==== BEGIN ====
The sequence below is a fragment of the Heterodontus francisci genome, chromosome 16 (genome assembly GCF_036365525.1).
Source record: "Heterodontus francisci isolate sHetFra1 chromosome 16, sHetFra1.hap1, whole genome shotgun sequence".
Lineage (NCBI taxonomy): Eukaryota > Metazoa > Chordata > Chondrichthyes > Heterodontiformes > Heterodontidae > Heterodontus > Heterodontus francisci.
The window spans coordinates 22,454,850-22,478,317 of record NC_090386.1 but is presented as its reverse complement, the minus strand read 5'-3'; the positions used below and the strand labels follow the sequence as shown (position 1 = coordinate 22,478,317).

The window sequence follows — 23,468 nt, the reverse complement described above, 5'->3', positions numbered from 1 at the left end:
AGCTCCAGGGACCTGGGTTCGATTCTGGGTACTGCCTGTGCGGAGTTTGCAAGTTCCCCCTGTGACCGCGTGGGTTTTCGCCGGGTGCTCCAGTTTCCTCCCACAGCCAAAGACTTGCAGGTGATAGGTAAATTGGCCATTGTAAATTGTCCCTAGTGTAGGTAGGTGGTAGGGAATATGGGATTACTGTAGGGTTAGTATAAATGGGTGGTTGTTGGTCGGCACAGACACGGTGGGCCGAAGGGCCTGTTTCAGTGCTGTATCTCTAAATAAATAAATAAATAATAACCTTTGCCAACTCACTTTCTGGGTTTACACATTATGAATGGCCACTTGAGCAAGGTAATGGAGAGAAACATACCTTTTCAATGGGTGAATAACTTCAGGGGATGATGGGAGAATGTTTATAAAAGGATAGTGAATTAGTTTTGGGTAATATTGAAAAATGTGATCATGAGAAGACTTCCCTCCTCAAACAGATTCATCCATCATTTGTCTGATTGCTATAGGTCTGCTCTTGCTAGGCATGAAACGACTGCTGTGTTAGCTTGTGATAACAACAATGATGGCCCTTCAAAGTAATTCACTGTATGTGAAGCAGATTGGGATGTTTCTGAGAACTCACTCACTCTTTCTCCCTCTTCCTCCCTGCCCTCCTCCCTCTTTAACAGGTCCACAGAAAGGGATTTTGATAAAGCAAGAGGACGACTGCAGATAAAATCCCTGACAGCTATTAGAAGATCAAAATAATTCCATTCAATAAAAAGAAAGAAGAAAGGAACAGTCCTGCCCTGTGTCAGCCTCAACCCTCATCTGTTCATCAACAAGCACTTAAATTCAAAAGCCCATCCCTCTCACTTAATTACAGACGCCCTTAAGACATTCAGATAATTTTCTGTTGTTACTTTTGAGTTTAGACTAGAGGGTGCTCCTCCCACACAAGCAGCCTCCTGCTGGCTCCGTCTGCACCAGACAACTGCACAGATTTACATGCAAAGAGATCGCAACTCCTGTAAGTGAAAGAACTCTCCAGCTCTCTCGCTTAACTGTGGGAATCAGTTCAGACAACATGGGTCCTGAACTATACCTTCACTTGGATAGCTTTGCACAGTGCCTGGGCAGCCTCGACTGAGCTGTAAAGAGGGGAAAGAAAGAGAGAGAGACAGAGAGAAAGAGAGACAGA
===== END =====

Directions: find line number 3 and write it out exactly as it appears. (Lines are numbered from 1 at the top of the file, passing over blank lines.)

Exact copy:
Lineage (NCBI taxonomy): Eukaryota > Metazoa > Chordata > Chondrichthyes > Heterodontiformes > Heterodontidae > Heterodontus > Heterodontus francisci.